In the experiment, the animals were kept alone in aquariums (2 L) with constant aeration, controlled photoperiod (12 h light; 12 h dark), rock for shelter. Also, the animals received conditioned leaves discs (12 mm). Each animal received 370.0 ± 15.0 mg of dry mass leaf (DM) for consumption. Overall, we used 12 aquaria/animals at 21 °C and 11 aquaria/animals at 24 °C. Besides, we have kept a control aquarium, where we placed the leaf discs, without the presence of the shredder, to check leaf mass loss as a result of leaching and the action of microorganisms. After two days, the remaining discs (experimental and control) were dried in an oven (60 °C for two days) and weighed for determination of the remaining DM. Leaf consumption corresponded to the leaf mass loss that occurred in the presence of the shredder, subtracting the value of leaf mass loss obtained in the control aquarium (without shredder).

For the analyses of energy reserve of aeglids, we chose to evaluate glycogen, protein and amino acids in the hepatopancreas, because this is a place of storage of reserves in aeglids (Oliveira et al., 2003; Ferreira et al., 2005). At the end of the experiment, we cryoanesthetized the animals to remove the hepatopancreas, which was stored in a freezer (−20 °C) for subsequent analysis. The level of glycogen in the hepatopancreas was determined by the method described by Bidinotto et al. (1997) after addition of KOH and ethanol for glycogen precipitation. The tissue was heated with KOH at 100 °C and centrifuged at 10 000 g for 10 min to determine the level of proteins. The supernatant was used to estimate the amount of proteins following the method described by Lowry et al. (1951). The neutral supernatant was used for colorimetric determination of amino acids according to Spies (1957).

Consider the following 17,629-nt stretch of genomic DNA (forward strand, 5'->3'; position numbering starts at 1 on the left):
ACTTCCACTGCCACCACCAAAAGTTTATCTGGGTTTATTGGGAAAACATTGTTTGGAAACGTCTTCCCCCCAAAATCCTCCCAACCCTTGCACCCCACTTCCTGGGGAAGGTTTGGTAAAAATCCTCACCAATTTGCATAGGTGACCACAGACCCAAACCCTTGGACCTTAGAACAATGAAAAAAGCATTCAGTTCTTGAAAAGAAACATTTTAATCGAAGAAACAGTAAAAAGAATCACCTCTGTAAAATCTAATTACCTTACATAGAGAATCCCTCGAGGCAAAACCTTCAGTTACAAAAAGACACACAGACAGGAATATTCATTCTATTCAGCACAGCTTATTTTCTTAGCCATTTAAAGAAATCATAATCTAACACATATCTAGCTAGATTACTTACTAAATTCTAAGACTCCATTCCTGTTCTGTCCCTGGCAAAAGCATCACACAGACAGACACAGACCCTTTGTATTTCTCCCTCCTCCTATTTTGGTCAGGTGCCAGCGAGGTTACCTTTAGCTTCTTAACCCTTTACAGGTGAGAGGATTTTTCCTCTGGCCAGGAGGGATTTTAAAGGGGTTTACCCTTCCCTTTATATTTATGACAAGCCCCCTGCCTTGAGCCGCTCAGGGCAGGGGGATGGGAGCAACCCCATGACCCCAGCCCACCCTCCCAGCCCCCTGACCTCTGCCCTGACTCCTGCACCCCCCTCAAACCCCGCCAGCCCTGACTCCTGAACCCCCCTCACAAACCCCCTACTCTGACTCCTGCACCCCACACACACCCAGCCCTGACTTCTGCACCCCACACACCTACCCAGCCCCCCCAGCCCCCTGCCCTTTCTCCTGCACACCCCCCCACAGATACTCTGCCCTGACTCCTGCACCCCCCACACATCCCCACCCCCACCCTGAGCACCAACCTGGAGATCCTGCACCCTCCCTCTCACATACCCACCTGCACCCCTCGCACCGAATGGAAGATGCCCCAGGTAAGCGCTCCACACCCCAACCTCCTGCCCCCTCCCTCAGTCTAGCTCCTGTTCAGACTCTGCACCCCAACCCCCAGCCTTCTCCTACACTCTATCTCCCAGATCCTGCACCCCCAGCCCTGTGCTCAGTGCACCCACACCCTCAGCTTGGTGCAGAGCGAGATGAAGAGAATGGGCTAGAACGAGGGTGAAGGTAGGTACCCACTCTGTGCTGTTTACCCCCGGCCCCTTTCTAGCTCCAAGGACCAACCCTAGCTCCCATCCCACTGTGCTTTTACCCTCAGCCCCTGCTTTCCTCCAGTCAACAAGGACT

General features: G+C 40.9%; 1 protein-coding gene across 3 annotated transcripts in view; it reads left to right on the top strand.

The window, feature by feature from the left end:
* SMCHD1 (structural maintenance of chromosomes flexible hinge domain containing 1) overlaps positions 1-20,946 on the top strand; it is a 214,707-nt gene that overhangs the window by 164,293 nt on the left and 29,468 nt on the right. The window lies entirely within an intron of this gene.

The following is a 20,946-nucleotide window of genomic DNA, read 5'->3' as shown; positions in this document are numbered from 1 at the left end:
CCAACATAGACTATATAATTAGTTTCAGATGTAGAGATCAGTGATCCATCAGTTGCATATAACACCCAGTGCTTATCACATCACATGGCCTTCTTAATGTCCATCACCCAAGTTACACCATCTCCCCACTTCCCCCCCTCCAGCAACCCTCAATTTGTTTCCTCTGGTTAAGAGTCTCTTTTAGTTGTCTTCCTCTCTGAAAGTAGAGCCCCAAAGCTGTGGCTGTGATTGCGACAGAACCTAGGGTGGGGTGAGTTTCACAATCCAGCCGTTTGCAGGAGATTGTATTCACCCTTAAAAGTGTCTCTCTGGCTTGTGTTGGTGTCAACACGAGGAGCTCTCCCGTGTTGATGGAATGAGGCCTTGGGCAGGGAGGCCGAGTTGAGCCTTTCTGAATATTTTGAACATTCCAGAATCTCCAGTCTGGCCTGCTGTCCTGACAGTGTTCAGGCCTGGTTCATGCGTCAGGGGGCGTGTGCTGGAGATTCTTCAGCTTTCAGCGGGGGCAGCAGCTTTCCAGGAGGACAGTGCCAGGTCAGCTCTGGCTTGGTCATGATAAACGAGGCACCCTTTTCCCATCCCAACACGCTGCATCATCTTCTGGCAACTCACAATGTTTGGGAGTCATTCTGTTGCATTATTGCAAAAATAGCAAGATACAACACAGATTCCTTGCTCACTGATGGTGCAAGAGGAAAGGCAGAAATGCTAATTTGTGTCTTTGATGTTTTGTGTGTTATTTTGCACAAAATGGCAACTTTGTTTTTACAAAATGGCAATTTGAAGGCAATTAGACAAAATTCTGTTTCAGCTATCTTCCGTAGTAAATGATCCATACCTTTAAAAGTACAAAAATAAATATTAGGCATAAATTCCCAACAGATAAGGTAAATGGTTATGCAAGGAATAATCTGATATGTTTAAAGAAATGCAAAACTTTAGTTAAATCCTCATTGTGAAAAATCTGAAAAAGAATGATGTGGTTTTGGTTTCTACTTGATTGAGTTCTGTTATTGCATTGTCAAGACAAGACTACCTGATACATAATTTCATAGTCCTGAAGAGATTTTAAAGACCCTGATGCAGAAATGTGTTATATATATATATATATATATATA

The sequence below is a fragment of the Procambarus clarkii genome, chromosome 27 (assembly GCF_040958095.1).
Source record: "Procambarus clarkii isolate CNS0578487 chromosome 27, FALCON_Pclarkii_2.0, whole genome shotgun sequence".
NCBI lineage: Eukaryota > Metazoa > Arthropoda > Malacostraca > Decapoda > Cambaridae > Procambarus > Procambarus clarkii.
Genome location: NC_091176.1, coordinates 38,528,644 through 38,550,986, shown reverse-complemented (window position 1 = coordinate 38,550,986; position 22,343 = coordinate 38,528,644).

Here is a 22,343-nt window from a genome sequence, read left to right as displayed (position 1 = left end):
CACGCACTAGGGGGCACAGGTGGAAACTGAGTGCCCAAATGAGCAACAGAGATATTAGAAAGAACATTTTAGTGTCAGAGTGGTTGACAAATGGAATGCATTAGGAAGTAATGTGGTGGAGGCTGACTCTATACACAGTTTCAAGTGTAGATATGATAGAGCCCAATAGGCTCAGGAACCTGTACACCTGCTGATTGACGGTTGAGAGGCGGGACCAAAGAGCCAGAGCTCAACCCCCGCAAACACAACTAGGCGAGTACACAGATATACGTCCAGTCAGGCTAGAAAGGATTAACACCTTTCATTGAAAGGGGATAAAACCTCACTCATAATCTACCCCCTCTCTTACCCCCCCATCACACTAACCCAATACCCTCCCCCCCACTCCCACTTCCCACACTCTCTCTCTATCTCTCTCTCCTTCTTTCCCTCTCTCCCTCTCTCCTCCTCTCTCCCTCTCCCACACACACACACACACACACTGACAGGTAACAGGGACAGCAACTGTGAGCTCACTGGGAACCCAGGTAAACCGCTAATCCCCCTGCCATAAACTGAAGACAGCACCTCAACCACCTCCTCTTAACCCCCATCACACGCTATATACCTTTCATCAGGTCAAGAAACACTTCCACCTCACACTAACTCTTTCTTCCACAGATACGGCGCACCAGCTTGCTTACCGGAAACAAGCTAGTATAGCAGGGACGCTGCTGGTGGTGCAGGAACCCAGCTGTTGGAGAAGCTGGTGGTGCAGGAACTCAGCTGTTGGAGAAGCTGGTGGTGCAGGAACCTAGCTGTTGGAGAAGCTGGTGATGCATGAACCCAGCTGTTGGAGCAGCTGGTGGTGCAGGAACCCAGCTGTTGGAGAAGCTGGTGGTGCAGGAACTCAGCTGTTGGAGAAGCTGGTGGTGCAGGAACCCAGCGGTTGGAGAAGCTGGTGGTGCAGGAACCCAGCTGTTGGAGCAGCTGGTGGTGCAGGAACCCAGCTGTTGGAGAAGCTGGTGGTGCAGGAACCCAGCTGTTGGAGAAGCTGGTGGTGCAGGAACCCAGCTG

2.3 Experiment 2 − Behavior

We made behavioral observations at 10 h and 22 h for two days. For 10 min (600 s), the animals (N = 10 at 21 °C and N = 8 at 24 °C) were videotaped (Sony® HDR-CX560 handycam) for later analysis. The activity of aeglids was estimated using specific actions, to which we assigned scores, adapted according to Dalosto and Santos (2011) (Tab. 1). To determine the scores, we divided the 600 s at 10-second intervals (totaling 60), and during each interval, we annotated the score of the predominant activity (at least 5 s, except for the tail flipping action, which we took into consideration even if the animal persisted for less than 5 s). The final score is the sum of the scores given in each interval (they may vary from 0: inactive animal to 180: maximum activity).